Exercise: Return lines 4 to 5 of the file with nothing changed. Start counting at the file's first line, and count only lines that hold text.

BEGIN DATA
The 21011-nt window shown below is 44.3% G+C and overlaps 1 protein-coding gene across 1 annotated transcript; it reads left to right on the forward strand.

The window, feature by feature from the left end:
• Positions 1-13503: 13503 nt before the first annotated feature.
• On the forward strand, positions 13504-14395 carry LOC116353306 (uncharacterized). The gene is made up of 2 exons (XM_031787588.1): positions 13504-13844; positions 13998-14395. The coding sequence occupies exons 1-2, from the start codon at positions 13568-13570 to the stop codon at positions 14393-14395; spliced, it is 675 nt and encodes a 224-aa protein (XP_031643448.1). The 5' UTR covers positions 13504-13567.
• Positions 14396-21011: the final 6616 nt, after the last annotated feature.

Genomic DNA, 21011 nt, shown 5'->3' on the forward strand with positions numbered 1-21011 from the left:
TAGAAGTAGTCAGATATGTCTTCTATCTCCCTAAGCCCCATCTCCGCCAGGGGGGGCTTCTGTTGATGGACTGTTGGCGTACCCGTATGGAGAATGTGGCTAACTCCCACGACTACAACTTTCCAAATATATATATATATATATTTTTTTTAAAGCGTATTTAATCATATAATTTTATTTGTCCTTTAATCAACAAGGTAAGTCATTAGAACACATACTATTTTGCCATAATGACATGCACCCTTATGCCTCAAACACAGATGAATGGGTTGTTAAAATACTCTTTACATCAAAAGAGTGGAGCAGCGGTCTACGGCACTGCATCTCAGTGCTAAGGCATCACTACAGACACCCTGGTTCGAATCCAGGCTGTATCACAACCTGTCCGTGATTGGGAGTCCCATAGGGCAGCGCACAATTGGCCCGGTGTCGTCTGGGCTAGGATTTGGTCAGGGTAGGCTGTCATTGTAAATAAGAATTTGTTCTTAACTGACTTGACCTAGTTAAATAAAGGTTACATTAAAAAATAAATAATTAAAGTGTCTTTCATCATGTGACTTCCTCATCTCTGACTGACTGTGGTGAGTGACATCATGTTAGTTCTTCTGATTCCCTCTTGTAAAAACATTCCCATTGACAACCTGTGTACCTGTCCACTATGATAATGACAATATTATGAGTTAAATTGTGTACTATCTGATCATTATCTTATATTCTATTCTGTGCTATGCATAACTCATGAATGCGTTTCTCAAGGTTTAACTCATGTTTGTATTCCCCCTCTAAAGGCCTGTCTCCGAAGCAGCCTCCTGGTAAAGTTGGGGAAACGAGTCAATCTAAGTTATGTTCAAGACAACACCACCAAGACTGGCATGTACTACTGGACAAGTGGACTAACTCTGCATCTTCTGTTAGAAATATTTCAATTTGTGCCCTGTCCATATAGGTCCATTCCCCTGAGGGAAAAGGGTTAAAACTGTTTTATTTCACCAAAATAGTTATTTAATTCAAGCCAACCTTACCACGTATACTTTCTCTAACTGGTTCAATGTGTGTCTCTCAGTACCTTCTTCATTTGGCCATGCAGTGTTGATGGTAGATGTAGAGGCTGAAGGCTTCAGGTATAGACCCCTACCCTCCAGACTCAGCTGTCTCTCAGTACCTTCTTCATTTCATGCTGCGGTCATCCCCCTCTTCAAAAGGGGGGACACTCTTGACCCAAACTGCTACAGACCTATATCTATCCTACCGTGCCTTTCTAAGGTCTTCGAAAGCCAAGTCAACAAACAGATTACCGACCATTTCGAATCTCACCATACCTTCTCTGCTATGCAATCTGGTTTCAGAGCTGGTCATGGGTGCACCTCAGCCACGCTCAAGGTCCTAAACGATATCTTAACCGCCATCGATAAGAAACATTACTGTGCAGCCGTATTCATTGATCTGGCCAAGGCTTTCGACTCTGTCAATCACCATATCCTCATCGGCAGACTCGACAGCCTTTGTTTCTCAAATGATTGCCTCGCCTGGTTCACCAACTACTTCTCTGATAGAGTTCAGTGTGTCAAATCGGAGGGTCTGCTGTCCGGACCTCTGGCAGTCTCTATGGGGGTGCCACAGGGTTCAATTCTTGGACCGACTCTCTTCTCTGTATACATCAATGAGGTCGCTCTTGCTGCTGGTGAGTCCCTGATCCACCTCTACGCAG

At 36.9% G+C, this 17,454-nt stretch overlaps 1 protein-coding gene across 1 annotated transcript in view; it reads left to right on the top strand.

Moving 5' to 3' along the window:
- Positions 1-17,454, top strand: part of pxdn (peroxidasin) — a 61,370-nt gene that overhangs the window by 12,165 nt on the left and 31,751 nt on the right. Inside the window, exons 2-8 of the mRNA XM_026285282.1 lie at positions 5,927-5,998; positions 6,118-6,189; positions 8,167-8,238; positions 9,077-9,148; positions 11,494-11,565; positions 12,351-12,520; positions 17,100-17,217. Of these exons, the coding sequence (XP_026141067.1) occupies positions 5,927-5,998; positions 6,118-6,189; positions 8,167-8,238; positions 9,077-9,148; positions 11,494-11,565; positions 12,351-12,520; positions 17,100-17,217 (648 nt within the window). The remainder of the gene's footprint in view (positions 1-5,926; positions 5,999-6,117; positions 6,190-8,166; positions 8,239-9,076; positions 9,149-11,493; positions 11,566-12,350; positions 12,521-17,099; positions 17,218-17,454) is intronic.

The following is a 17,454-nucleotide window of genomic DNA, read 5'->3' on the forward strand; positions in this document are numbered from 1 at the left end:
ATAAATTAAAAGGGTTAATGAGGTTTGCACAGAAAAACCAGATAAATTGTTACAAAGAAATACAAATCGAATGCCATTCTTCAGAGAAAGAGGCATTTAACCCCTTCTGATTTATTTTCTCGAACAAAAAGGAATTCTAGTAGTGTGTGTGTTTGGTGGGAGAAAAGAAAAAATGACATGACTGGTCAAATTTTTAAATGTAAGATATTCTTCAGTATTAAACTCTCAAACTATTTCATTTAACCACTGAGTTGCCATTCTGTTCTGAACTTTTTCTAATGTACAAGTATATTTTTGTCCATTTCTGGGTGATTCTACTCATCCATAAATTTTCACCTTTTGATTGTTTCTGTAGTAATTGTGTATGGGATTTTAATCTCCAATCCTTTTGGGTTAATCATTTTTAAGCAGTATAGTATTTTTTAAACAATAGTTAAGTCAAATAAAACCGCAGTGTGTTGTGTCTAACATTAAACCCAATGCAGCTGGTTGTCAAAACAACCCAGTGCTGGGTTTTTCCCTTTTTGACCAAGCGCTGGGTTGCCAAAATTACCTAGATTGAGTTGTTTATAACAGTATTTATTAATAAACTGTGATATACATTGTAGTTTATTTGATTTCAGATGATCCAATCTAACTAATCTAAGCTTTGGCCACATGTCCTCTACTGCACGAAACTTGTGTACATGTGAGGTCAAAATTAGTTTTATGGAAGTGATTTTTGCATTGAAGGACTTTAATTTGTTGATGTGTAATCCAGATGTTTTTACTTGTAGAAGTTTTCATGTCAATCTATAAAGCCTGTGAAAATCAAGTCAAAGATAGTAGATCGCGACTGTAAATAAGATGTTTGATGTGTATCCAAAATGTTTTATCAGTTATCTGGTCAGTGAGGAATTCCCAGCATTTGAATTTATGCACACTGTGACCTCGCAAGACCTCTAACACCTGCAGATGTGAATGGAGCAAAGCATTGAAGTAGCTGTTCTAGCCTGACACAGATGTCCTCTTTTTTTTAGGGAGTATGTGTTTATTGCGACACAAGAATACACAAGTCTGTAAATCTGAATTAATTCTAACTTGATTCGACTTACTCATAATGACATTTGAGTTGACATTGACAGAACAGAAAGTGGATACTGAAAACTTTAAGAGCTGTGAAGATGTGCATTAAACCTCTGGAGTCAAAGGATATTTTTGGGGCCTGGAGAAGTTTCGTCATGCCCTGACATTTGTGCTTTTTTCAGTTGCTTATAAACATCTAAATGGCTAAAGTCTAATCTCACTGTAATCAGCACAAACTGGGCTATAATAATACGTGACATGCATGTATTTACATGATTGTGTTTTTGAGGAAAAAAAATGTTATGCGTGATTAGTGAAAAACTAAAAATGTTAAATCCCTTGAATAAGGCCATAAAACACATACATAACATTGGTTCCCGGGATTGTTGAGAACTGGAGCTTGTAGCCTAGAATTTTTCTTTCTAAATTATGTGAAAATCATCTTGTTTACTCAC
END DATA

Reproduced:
• On the forward strand, positions 13504-14395 carry LOC116353306 (uncharacterized). The gene is made up of 2 exons (XM_031787588.1): positions 13504-13844; positions 13998-14395. The coding sequence occupies exons 1-2, from the start codon at positions 13568-13570 to the stop codon at positions 14393-14395; spliced, it is 675 nt and encodes a 224-aa protein (XP_031643448.1). The 5' UTR covers positions 13504-13567.
• Positions 14396-21011: the final 6616 nt, after the last annotated feature.